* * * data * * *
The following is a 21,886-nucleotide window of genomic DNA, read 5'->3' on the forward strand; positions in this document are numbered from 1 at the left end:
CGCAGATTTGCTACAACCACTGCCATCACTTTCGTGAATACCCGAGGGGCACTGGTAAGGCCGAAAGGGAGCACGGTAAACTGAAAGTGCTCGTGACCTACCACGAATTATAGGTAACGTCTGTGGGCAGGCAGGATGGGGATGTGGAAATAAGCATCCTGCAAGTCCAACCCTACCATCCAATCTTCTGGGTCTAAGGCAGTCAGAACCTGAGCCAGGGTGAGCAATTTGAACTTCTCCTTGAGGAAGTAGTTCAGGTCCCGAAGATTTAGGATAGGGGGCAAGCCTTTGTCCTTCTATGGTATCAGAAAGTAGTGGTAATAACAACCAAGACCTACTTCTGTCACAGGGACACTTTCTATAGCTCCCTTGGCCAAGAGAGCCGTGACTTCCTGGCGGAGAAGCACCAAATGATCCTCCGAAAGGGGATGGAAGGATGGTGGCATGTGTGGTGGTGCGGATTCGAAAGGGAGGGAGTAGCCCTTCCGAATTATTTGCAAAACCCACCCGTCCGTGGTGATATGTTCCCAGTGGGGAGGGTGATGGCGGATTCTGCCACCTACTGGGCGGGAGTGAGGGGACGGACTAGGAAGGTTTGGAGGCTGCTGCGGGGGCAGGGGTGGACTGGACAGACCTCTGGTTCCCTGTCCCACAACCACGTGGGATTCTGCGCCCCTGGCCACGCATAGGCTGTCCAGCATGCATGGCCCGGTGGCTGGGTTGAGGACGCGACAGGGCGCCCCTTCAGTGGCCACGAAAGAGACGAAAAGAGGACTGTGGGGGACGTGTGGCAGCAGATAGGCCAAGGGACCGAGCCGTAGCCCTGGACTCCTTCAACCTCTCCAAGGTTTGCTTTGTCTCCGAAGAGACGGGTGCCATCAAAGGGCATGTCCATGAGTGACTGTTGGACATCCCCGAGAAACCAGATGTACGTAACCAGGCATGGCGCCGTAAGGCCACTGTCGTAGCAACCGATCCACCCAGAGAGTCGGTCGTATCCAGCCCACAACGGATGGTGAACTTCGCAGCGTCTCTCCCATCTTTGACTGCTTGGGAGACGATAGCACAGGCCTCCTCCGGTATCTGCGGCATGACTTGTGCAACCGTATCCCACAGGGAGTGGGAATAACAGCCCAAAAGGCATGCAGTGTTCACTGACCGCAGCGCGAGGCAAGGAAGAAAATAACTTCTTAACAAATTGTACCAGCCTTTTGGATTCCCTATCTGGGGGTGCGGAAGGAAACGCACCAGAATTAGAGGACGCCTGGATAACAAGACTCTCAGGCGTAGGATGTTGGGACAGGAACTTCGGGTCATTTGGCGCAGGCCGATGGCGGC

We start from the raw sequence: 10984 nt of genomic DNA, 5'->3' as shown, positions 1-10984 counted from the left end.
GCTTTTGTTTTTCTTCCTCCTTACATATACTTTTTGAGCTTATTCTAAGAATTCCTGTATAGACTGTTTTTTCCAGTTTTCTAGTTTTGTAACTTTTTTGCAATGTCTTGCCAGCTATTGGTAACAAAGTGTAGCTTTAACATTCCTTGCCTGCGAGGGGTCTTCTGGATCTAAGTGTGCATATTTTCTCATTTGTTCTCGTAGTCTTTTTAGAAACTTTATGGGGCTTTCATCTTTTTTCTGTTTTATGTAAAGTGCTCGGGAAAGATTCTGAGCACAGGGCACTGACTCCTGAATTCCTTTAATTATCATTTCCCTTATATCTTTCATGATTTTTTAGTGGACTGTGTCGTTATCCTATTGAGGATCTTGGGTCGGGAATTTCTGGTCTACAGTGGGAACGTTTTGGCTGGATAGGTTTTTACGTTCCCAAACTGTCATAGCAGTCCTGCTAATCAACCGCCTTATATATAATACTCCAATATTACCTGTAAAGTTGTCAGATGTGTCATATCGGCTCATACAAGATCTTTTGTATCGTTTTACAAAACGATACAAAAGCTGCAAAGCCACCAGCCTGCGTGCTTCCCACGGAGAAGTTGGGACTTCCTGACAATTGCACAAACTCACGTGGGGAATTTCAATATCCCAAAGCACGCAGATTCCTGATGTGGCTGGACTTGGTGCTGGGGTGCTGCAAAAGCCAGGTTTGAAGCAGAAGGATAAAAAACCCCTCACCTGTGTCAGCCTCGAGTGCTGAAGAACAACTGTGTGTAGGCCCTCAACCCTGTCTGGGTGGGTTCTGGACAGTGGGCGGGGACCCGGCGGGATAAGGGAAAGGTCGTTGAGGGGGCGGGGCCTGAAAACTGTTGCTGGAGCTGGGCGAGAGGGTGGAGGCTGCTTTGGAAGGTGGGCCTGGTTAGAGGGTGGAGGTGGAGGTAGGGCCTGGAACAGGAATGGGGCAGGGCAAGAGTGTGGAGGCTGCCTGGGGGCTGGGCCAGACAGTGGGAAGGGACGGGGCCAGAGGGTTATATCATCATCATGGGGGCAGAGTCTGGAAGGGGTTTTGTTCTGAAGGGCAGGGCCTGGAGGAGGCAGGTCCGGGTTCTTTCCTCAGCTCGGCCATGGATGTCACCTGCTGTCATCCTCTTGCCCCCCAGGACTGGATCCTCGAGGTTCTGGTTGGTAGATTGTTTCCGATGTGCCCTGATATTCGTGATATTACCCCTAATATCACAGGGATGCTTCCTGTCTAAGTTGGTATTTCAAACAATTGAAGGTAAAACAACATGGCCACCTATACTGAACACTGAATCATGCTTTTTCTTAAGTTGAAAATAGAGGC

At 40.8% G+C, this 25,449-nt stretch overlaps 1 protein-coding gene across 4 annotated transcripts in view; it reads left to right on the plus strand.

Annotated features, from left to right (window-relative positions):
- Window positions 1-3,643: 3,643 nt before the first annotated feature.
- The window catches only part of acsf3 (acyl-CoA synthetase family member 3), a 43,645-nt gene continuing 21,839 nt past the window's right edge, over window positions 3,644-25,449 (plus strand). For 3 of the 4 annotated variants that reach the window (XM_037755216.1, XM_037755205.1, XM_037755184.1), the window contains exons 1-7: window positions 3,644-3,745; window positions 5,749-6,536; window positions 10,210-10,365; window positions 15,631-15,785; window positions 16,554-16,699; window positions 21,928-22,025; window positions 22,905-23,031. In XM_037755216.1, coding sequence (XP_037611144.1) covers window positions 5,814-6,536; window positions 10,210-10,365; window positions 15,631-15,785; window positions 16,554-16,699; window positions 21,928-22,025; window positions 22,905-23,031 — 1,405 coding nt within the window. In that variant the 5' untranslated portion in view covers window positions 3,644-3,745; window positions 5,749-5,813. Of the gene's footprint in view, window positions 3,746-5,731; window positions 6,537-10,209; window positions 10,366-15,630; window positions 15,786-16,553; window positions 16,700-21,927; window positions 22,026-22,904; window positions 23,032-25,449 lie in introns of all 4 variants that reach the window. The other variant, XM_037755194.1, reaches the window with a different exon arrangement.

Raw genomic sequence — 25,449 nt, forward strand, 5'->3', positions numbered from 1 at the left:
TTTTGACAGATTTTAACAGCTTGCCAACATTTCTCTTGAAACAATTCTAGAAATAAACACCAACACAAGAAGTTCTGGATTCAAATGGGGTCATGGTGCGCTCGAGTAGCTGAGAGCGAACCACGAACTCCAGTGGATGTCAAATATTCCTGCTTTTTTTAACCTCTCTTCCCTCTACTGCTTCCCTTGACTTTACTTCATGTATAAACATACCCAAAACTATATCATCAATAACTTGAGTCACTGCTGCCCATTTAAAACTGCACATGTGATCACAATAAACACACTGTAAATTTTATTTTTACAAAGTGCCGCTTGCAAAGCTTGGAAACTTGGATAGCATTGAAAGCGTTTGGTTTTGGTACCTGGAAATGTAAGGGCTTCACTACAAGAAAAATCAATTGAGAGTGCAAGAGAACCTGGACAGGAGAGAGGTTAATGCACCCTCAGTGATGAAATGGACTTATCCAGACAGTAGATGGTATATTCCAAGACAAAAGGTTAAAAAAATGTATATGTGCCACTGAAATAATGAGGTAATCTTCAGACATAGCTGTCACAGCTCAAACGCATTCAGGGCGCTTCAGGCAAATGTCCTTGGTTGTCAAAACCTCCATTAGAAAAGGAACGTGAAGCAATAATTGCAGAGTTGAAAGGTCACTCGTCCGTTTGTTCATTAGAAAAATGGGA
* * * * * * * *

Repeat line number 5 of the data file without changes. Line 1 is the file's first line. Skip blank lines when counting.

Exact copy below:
At 40.8% G+C, this 25,449-nt stretch overlaps 1 protein-coding gene across 4 annotated transcripts in view; it reads left to right on the plus strand.